Finally, Johnson also dealt with section 1203.2a and held that the failure of the probation officer to notify the court of the probationer's new commitment, as required under that section, caused the trial court to lose jurisdiction to act on a petition to revoke probation. But the court did discuss section 1381 as “an alternative procedure under which a probationer imprisoned for a subsequent offense may assert a right to prompt disposition of the earlier offense. [Citation.]” (People v. Johnson, supra, 195 Cal.App.3d at p. 514, 240 Cal.Rptr. 748.)
4. Meaning of “Action” in Section 1381
Under section 683, a criminal action is a proceeding in which a party is charged with a public offense, brought to trial, and punished. A public offense, in turn, is a violation of law, which, upon conviction, results in punishment of death, imprisonment, fine, or removal from or disqualification to hold office. (§ 15.) Broughton was correct when it concluded a probation revocation hearing does not constitute an “action” as defined in the Penal Code, because the result of the revocation hearing is not “punishment” for the probation violation. Rather, when probation is revoked, punishment, if any, is imposed for conviction of the underlying public offense. We also agree with the Broughton court's conclusion that “an overly technical interpretation of section[ ] 1381 ․ leads to anomalous consequences.” (Broughton, supra, 107 Cal.App.4th at pp. 315-316, 133 Cal.Rptr.2d 161.)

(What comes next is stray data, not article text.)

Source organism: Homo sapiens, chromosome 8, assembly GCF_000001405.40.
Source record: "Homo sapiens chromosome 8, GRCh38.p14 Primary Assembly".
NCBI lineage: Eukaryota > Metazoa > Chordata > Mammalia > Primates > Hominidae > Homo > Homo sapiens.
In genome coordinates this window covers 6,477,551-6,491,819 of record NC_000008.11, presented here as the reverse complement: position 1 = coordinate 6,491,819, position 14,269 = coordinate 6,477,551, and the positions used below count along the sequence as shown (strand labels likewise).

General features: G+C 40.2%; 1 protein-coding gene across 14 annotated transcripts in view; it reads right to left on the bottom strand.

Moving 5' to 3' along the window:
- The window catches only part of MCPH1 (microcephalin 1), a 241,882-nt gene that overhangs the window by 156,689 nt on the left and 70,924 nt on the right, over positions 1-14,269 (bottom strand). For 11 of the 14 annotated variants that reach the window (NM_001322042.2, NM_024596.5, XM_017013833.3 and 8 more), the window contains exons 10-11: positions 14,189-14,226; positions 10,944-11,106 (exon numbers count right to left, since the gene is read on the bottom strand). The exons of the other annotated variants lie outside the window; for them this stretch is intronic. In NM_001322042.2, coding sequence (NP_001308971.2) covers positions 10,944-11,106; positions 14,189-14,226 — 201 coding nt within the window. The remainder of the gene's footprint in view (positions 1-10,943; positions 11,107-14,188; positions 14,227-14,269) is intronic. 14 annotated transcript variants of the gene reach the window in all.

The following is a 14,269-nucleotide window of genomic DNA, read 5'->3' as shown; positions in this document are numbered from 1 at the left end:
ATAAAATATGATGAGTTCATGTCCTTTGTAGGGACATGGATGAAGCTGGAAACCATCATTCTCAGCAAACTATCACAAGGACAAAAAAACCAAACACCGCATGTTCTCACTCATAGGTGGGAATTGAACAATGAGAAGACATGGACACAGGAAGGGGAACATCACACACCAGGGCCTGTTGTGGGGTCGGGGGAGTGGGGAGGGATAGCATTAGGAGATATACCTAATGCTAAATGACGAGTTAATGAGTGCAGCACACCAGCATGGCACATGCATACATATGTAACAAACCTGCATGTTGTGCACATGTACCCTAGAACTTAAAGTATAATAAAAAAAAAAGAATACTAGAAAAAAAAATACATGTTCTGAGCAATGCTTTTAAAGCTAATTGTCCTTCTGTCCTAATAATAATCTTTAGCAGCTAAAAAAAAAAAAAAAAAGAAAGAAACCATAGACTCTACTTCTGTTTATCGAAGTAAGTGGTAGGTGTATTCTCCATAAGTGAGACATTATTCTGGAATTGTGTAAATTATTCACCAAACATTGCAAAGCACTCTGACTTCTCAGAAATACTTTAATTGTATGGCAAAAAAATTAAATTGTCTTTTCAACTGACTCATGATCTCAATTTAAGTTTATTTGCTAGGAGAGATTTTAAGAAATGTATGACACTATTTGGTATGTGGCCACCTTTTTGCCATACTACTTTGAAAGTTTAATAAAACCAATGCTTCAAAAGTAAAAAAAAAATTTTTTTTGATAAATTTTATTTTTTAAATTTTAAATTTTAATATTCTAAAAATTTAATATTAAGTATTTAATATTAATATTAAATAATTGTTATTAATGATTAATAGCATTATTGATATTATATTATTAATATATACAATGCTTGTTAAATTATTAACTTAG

But in our view Broughton accorded an “overly technical interpretation” to the word “action,” thereby leading it to adopt a strained construction of the phrase, “remains to be sentenced.” In effect, it added the words “in an initial sentencing hearing” to section 1381, changing the meaning of the phrase “remains to be sentenced” to “remains to be sentenced in an initial sentencing hearing.” (Broughton, supra, 107 Cal.App.4th at pp. 316-317, 133 Cal.Rptr.2d 161.)